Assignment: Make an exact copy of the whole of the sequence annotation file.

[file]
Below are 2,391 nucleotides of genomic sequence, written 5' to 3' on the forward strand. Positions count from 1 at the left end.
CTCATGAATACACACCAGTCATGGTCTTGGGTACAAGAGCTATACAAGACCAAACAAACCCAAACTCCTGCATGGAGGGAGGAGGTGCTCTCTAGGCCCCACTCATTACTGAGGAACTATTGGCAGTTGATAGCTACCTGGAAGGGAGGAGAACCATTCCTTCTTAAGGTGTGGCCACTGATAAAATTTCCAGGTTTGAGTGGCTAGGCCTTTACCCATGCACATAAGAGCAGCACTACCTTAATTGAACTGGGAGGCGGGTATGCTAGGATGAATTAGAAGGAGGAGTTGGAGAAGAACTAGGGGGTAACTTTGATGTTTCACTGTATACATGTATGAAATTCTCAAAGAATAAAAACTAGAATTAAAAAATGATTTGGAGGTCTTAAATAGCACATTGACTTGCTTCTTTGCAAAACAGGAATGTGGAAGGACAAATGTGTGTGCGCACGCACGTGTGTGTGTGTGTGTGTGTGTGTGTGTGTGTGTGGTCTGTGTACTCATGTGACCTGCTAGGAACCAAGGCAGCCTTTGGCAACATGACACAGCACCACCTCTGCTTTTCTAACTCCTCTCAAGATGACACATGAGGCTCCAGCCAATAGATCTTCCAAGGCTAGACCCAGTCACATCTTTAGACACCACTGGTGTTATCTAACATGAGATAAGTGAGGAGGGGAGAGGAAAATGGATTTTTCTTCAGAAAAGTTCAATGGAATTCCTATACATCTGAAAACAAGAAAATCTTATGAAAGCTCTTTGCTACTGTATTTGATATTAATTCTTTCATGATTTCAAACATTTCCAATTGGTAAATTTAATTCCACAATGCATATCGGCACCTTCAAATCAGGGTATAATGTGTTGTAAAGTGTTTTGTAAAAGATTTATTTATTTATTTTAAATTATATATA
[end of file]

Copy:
Below are 2,391 nucleotides of genomic sequence, written 5' to 3' on the forward strand. Positions count from 1 at the left end.
CTCATGAATACACACCAGTCATGGTCTTGGGTACAAGAGCTATACAAGACCAAACAAACCCAAACTCCTGCATGGAGGGAGGAGGTGCTCTCTAGGCCCCACTCATTACTGAGGAACTATTGGCAGTTGATAGCTACCTGGAAGGGAGGAGAACCATTCCTTCTTAAGGTGTGGCCACTGATAAAATTTCCAGGTTTGAGTGGCTAGGCCTTTACCCATGCACATAAGAGCAGCACTACCTTAATTGAACTGGGAGGCGGGTATGCTAGGATGAATTAGAAGGAGGAGTTGGAGAAGAACTAGGGGGTAACTTTGATGTTTCACTGTATACATGTATGAAATTCTCAAAGAATAAAAACTAGAATTAAAAAATGATTTGGAGGTCTTAAATAGCACATTGACTTGCTTCTTTGCAAAACAGGAATGTGGAAGGACAAATGTGTGTGCGCACGCACGTGTGTGTGTGTGTGTGTGTGTGTGTGTGTGTGTGGTCTGTGTACTCATGTGACCTGCTAGGAACCAAGGCAGCCTTTGGCAACATGACACAGCACCACCTCTGCTTTTCTAACTCCTCTCAAGATGACACATGAGGCTCCAGCCAATAGATCTTCCAAGGCTAGACCCAGTCACATCTTTAGACACCACTGGTGTTATCTAACATGAGATAAGTGAGGAGGGGAGAGGAAAATGGATTTTTCTTCAGAAAAGTTCAATGGAATTCCTATACATCTGAAAACAAGAAAATCTTATGAAAGCTCTTTGCTACTGTATTTGATATTAATTCTTTCATGATTTCAAACATTTCCAATTGGTAAATTTAATTCCACAATGCATATCGGCACCTTCAAATCAGGGTATAATGTGTTGTAAAGTGTTTTGTAAAAGATTTATTTATTTATTTTAAATTATATATA